Born on April, 17, 1938 in Cardiff, Wales, United Kingdom, Marquand was the son of Rachel and Hilary Marquand, a member of the British Parliament. He attended the Emanuel School, the Université d'Aix-Marseille in France, and later, King's College in Cambridge, where he studied modern languages. Marquand began his career as a television newscaster in Hong Kong, followed by a stint back home in the documentaries department at the British Broadcasting Corporation (BBC). Early projects included the prestigious miniseries "The Search for the Nile" (BBC, 1971), a story of two 19th-Century adventurers' quest to find the source of the great river. Marquand moved into feature film directing, making his debut with the musical biopic "The Birth of the Beatles" (1979), a dramatization of the Fab Four's formative years in Liverpool. That same year saw the wider release of the his sophomore effort "The Legacy" (1979), a bloody, gothic shocker, starring Katharine Ross and Sam Elliott as a couple lured to an English manor as part of a long-lost relative's malevolent pact with the Devil.
Marquand's third feature, "Eye of the Needle" (1981), a WWII thriller based on the novel by Ken Follett, starred Donald Sutherland as Henry Faber, a ruthless German spy embedded on the coast of England. Tautly paced and emotionally affecting, the story of Faber's love for a local housewife (Kate Nelligan) that outweighed his ruthless sense of duty, was deftly handled by the fledgling director. So much so, that it prompted "Star Wars" creator George Lucas to offer directorial duties on the third installment of his epic space opera to Marquand. His relationship with Lucas during the filming of "Return of the Jedi" (1983) was said to have been respectful and collaborative, although at times tense, due to Lucas' near constant presence on the set. Whatever the case may have been, the end result, which capped off the initial trilogy with the triumphant defeat of the evil Empire by the Rebel Forces, was both a critical and box office success, instantly placing Marquand in the upper-echelon of working directors at the time. Perhaps to avoid being pigeon-holed as a genre director, he quickly followed "Jedi" with the romance "Until September" (1984). The story of an American tourist (Karen Allen) who embarks on a torrid affair with a married Parisian (Thierry Lhermitte), the film was barely seen in the States before fading into obscurity.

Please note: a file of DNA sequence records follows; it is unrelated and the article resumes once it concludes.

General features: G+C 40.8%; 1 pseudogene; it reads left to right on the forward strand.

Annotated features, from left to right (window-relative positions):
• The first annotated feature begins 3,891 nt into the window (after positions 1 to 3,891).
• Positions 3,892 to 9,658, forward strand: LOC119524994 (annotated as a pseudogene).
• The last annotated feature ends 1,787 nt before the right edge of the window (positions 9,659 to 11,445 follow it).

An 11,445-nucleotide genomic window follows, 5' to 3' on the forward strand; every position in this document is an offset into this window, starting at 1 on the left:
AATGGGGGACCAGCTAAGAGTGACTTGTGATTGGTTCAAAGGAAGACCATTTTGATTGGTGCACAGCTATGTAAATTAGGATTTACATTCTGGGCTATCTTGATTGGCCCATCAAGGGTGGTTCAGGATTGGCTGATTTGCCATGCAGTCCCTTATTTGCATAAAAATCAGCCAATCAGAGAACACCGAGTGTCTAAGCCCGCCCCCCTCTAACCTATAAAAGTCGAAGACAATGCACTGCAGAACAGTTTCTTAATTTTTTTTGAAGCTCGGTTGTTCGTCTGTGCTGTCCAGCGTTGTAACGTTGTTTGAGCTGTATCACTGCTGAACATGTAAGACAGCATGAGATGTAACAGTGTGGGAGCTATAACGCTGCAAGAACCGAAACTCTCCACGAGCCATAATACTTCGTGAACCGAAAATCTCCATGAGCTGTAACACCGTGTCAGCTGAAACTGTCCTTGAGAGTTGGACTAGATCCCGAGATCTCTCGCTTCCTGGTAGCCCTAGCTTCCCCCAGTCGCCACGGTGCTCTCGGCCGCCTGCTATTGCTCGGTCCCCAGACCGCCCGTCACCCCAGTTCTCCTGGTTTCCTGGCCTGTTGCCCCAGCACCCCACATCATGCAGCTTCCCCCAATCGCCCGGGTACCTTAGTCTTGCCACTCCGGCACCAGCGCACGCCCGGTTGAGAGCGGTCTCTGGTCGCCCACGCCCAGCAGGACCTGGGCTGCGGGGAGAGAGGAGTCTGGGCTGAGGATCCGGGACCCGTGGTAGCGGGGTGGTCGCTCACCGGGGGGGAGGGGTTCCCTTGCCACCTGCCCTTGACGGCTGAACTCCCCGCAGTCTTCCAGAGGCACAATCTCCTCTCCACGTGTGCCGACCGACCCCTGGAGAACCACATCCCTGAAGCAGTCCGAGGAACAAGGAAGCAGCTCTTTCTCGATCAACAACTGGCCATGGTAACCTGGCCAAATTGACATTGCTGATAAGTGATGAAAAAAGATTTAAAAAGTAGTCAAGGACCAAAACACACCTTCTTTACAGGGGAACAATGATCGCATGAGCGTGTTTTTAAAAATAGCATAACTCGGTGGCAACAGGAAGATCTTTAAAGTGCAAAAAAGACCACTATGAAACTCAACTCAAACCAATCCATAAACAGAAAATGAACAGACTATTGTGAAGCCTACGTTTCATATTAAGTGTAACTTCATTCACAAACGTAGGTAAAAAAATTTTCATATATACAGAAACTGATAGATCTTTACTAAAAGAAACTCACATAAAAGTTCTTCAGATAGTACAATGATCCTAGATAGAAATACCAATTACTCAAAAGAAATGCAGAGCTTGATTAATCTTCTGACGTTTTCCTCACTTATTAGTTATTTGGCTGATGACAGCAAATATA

Marquand bounced back with a vengeance, however, with his next directorial effort, the psycho-sexual thriller "Jagged Edge" (1985). Written with manipulative glee by infamous scribe Joe Eszterhas, the film followed the trial of Jack Forrester (Jeff Bridges), a wealthy newspaperman accused of brutally murdering his wife. Defending him is Teddy Barnes (Glenn Close), an attorney with a spotted past who begins falling in love with her client, even as she harbors doubts about his perceived innocence. Exceptionally well-directed, the movie went on to substantial box office success and garnered an Oscar nomination for supporting actor Robert Loggia. Far less satisfactory was Marquand's follow-up, the rock-n-roll romantic drama "Hearts of Fire" (1987), starring Bob Dylan as a fading rock star and Rupert Everett as his rival in both love and music. Tragically, the film - a dismal failure by most accounts, it was only released on video in the U.S. years later - would be Marquand's final work, as he died from a stroke shortly after shooting was completed. He was 49 years old.